The Democrats have a litany of reasons why Clinton lost: Russia, poor whites, Bernie Sanders, etc. In truth, Clinton’s 2016 campaign failed for most of the same reasons her 2008 campaign did: a disorganized staff struggled to define a clear and persuasive message for their unexciting establishment candidate.
Instead of looking at the factors that caused Clinton to lose the nomination to Obama and addressing them, her campaign simply repeated everything. To no one’s surprise (but their’s, apparently) the results were the same.
Lock 54 on the original Erie Canal was sometimes called the Berlin lock for the nearest settlement, now called Lock Berlin. It’s east of Lyons, NY and west of Clyde, along Rt. 31. It was enlarged twice, with the final work being completed just before the Civil War. It was subsequently abandoned when the canal was rerouted in the early 20th century. A short section of the canal was left in place and thanks to the recent snow and rain it’s pretty much as full as it would have been when in use. The gates have long been gone but the photos below represent a view similar to what you would have seen when it was in use.
Out of the chaos of World War II came the greatest economic boom the world has ever seen. Fueled by a rapidly modernizing workforce, productivity increased in the years between 1948 and 1973. Then war in the Middle East and the oil embargo put a stop the boom and the productivity increase.
But it wasn’t just the oil crisis. The improvements in education, the transfer of workers into manufacturing and the move of women into the workforce had all peaked. Despite minor blips here and there the sad fact is productivity has not significantly increased since 1973, there’s simply no more improvement to be gained.
Countries that elected left-leaning governments tried electing right-leaning governments in hope of changing things. It didn’t work. The old ways simply don’t work and no knows what will. Keep this in mind as the year progresses.
Lancaster, Ohio was once held up as a shining example of what a small American city should be. Even in the 60s and 70s it kept going when other cities saw their industries shutter. But then the Reagan years began and private-equity financiers got involved. Soon Anchor Hocking, the local glass company that had mostly escaped the forces that created the Rust Belt, was awash in debt as those financiers used it to give themselves enormous paybacks. Today Anchor Hocking is a ghost of its former self, Lancaster is full of poverty and drug use and those who profited from all of it are very far away.
Despite all this, almost two-thirds of Lancaster voted for you-know-who in the election.
Back in 2013 I had the chance to visit the World War II Memorial in Washington, DC. I took the opportunity to highlight the parts of the memorial that were associated with my dad’s service in the Navy.
They have a kiosk where you can look up someone’s service information. My dad entered his own.
He served in the Pacific Theater for most of the war.
Guadalcanal was the battle that resulted in his ship, USS Wasp CV-7, being sunk. He was one of many who survived.
Thanks to the efforts of the Navy, Marines and our allies we achieved a hard-fought victory. This memorial assures that they are not forgotten.
Today I visited one of the more overlooked parts of the Genesee River, the Lower Falls. It’s not quite as scenic (or as high) as High Falls and gets far fewer visitors. Unlike High Falls, however, it’s still an active hydroelectric site under the control of RG&E. Among other things it was once home to a small settlement, with a mill and other buildings that exist now only in bits and pieces.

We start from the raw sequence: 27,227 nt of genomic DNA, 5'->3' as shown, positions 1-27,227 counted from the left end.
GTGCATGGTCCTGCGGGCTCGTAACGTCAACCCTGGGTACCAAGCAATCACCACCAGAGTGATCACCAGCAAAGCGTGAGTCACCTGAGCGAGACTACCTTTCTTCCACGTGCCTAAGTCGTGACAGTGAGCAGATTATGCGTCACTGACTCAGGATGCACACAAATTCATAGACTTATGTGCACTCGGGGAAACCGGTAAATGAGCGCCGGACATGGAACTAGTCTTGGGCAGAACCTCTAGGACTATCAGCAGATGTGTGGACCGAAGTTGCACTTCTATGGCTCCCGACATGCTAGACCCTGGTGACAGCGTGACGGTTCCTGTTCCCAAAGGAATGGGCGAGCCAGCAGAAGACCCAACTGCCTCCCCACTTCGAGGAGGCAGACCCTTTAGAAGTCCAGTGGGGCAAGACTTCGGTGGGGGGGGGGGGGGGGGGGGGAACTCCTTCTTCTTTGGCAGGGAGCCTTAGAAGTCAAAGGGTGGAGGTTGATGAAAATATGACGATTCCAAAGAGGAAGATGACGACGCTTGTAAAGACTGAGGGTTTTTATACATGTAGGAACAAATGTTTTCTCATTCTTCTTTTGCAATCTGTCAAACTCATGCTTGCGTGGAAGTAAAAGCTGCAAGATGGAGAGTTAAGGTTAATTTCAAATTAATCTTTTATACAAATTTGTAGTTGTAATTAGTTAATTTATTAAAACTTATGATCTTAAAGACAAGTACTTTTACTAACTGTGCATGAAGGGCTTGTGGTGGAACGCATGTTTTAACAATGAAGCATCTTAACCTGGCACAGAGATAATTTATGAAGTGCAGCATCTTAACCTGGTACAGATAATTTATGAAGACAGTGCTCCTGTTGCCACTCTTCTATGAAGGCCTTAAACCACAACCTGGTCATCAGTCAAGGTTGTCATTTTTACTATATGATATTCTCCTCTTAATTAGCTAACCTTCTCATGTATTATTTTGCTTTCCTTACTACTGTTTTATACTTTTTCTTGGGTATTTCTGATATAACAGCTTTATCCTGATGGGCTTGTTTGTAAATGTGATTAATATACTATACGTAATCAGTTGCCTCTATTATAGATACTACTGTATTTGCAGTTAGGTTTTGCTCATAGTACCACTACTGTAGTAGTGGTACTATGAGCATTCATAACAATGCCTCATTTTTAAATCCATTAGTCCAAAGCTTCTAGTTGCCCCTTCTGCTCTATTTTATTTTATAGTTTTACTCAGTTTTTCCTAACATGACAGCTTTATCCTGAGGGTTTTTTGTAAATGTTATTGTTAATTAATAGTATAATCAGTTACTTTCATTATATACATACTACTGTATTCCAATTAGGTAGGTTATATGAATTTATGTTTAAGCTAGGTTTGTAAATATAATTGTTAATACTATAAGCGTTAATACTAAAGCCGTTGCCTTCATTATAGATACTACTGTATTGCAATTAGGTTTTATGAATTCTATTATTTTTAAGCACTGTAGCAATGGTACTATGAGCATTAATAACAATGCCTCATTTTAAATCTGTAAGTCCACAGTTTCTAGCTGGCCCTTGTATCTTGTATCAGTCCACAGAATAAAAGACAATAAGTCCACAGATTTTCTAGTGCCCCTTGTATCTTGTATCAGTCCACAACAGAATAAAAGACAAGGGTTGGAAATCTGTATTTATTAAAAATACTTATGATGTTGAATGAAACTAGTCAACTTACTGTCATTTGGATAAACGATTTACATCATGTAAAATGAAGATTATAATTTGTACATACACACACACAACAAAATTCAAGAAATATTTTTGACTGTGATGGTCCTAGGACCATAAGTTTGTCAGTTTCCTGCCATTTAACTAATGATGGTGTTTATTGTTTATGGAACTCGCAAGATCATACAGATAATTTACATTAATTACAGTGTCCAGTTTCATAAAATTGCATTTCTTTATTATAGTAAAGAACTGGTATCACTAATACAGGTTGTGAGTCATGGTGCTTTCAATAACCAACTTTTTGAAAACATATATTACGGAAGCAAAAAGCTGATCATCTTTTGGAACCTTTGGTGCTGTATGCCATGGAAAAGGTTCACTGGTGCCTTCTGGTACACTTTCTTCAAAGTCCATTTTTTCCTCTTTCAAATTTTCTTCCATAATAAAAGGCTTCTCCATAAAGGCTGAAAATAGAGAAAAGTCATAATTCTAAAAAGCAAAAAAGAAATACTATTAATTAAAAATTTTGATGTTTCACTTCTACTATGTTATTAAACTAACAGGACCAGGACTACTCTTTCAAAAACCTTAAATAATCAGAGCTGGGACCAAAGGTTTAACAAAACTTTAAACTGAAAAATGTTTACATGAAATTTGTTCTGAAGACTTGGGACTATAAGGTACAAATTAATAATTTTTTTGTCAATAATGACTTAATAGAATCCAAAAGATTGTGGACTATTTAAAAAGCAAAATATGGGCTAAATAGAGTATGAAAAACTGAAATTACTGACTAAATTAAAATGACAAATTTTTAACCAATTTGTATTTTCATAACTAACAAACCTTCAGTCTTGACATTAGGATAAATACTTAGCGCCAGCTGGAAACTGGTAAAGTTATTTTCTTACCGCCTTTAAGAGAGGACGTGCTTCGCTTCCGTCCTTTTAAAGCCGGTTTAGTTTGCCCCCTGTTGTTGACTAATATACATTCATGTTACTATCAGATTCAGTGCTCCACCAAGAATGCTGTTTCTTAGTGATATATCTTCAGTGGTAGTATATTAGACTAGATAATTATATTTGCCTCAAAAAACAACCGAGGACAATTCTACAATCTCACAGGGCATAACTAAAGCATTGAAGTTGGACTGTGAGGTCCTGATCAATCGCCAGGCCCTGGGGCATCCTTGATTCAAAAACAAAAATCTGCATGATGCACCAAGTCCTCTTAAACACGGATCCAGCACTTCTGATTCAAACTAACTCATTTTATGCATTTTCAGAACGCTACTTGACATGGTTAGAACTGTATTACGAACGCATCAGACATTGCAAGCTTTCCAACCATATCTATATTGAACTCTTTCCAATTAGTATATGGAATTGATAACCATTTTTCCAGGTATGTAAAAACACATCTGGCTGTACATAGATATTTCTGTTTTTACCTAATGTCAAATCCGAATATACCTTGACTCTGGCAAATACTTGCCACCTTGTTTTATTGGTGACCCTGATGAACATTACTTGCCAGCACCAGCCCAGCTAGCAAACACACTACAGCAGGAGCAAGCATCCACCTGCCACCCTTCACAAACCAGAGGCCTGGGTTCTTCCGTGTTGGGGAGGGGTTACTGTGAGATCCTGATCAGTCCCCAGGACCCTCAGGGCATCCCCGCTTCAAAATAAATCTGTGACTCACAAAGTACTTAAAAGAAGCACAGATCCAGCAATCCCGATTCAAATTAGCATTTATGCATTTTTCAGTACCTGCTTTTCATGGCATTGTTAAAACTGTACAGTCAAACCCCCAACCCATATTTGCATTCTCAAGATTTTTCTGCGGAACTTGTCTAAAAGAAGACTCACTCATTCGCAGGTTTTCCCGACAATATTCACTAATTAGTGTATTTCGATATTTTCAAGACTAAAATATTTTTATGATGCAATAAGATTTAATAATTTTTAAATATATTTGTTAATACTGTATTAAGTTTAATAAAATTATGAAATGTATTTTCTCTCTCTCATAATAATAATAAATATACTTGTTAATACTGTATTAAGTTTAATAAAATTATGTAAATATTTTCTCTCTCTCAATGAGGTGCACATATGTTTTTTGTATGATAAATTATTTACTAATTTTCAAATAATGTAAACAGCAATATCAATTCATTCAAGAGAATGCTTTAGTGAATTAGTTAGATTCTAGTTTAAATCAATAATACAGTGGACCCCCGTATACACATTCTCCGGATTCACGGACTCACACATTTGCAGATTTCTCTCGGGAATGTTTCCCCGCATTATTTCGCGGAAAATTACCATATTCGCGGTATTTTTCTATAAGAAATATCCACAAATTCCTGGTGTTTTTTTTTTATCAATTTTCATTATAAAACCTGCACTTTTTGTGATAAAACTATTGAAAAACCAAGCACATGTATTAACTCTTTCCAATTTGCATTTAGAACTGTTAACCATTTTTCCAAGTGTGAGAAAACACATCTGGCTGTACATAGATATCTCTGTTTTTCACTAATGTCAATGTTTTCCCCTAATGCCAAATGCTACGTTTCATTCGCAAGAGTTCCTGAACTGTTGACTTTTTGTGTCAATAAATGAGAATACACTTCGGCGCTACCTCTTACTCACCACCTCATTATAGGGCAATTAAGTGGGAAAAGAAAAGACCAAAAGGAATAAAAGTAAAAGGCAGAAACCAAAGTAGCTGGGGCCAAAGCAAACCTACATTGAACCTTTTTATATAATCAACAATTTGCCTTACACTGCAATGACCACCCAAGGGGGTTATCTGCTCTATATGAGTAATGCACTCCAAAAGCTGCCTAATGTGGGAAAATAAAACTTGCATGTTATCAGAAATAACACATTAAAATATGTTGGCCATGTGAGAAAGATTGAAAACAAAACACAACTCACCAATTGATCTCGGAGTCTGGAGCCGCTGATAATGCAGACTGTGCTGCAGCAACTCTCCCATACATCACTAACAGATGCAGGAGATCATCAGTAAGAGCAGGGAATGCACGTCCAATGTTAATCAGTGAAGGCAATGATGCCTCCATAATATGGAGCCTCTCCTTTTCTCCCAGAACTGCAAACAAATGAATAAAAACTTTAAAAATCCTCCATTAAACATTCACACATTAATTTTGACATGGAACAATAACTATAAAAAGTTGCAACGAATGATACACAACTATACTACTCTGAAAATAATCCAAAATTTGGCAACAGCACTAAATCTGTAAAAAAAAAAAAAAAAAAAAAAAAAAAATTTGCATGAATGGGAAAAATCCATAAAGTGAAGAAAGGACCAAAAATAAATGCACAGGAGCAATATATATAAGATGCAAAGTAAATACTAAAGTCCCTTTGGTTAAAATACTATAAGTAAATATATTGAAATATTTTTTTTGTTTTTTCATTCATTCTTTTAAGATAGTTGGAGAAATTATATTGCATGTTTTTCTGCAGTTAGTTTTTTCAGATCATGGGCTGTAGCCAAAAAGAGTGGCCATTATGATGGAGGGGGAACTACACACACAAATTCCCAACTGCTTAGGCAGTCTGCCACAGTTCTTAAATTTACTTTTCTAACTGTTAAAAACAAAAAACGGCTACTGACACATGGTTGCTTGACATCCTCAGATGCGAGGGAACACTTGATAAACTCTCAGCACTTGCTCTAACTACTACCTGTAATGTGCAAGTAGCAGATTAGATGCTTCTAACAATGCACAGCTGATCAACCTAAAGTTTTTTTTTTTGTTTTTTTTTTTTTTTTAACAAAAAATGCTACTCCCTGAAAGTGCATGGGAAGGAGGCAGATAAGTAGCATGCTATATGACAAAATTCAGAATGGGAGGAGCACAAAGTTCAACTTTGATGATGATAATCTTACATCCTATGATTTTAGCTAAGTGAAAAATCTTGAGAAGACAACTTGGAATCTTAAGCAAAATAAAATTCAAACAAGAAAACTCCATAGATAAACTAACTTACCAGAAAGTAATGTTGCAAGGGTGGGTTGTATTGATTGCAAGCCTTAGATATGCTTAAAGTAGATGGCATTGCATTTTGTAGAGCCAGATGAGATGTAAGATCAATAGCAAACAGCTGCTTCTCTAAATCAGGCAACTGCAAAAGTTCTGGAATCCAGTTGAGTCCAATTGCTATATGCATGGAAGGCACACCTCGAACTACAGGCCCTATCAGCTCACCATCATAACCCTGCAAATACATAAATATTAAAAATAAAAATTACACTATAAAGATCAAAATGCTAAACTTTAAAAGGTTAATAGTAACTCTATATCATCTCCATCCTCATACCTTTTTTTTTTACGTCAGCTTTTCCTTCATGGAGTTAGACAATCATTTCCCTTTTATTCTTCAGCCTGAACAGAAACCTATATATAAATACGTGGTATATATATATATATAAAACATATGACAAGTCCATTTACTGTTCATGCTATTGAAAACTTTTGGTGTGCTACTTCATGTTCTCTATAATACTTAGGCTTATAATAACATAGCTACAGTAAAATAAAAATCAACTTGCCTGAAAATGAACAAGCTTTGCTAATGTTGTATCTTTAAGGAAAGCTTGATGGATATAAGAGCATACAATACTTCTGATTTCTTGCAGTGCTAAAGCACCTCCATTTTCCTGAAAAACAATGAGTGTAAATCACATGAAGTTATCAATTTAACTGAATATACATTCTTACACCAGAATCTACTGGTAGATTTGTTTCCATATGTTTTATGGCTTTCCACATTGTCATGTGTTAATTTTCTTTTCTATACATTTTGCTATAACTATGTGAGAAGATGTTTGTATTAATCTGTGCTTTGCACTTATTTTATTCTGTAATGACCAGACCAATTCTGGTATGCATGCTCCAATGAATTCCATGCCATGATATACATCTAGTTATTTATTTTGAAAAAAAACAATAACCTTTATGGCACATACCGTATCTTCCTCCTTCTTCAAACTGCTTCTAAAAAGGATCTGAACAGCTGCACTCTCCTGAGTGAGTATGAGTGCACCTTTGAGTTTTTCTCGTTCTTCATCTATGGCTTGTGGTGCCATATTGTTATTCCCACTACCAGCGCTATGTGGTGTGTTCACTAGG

Next to the Lower Falls site, is Maplewood Park. The park boundaries have been changed over the years, likely because of proximity to the steep cliffs of the river gorge. This structure was abandoned and placed well behind a fence. Nevertheless it gets lots of visits. I would have been one of them but I didn’t have the proper gear with me and thought it best to visit another day.
When I first encountered what we now call the Internet, it was called NSFnet and was run by the National Science Foundation (although references to the ARPAnet still abounded). Finding information or any kind of file was difficult at best unless you already knew where it was stored. My grad school was connected, as were most universities, but we didn’t have DNS set up so you actually had to use IP numbers to specify hosts to connect to. It was the opposite of user-friendly.
By 1992 the governing committee of the Internet realized it needed a better way to connect this growing network to its users. Among the contenders was the Gopher protocol that was created by programmers at the University of Minnesota.
Gopher did very, very well for a while, greatly exceeding Tim Berners-Lee’s World Wide Web, one of the others proposed. Then the University decided to charge users to use Gopher. The rest is, as they say, history.
You might not think of him as a political theorist but Hunter S. Thompson certainly was (among a great number of other things). In the process of researching his infamous Hell’s Angels: The Strange and Terrible Saga of the Outlaw Motorcycle Gangs Thompson came face to face with what he called their “ethic of total retaliation” against a technologically advanced and economically changing America in which they felt they’d been counted out and left behind.
For Thompson, the Angels weren’t important because they heralded a new movement of cultural hedonism, but because they were the advance guard for a new kind of right-wing politics. As Thompson presciently wrote in the Nation piece he later expanded on in Hell’s Angels, that kind of politics is “nearly impossible to deal with” using reason or empathy or awareness-raising or any of the other favorite tools of the left.